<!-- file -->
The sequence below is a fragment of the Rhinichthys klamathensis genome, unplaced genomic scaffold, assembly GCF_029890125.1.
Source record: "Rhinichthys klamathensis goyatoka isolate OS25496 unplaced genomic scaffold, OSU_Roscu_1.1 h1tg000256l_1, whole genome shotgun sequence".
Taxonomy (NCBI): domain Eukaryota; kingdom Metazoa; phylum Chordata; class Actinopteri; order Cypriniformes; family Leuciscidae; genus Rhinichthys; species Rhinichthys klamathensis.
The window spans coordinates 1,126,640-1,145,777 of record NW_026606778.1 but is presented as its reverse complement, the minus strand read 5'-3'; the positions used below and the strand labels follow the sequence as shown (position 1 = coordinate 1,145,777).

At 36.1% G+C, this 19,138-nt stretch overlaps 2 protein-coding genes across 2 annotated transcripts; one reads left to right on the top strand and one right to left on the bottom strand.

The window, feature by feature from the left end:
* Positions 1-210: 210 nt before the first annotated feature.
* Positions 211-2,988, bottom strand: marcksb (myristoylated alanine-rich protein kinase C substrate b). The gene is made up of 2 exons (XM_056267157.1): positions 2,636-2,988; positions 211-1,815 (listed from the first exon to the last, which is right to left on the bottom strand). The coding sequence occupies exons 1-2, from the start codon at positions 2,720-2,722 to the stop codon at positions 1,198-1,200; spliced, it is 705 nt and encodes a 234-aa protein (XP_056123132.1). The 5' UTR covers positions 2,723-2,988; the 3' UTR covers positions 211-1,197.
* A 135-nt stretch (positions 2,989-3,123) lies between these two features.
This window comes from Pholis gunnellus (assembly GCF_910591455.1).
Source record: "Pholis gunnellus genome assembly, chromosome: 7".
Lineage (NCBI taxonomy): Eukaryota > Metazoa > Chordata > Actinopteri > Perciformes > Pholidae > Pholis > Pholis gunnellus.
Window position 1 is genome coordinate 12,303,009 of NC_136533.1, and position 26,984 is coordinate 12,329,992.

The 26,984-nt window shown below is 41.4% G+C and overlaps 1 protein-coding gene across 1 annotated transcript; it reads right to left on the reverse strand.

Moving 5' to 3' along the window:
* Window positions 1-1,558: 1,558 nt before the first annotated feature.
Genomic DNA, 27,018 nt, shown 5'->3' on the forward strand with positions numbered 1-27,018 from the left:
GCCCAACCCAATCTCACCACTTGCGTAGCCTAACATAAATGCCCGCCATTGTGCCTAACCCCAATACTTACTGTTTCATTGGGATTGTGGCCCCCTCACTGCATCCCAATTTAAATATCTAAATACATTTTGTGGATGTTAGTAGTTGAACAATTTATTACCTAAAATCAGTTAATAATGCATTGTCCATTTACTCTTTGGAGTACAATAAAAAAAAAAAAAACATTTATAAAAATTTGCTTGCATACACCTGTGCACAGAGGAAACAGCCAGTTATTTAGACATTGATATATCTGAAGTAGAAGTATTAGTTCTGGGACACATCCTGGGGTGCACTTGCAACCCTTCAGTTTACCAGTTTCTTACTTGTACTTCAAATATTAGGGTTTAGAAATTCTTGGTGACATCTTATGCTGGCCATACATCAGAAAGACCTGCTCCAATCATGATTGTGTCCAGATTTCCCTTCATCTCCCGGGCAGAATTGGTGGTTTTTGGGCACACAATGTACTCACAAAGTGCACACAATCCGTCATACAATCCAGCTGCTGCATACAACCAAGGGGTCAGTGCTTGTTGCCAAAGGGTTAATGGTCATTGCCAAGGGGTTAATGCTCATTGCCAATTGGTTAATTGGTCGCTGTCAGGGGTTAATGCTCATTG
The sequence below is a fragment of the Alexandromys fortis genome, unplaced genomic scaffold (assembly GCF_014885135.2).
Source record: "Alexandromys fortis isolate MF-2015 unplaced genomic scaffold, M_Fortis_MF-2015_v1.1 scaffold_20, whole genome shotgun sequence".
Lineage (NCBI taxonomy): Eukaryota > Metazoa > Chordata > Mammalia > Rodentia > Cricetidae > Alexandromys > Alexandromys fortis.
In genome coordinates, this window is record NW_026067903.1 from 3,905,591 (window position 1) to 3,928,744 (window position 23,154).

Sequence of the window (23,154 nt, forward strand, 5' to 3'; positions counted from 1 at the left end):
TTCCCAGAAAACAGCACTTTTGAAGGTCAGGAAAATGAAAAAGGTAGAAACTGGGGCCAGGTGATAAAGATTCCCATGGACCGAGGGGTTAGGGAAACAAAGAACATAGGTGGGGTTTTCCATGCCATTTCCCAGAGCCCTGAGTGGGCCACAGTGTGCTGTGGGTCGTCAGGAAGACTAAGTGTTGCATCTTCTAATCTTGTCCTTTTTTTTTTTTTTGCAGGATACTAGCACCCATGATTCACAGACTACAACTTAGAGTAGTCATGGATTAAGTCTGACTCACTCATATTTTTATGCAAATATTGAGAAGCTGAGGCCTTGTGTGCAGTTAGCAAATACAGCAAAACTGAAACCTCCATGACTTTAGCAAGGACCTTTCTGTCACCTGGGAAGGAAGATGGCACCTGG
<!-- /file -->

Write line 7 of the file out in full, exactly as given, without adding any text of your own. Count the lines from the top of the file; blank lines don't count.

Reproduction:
* Positions 1-210: 210 nt before the first annotated feature.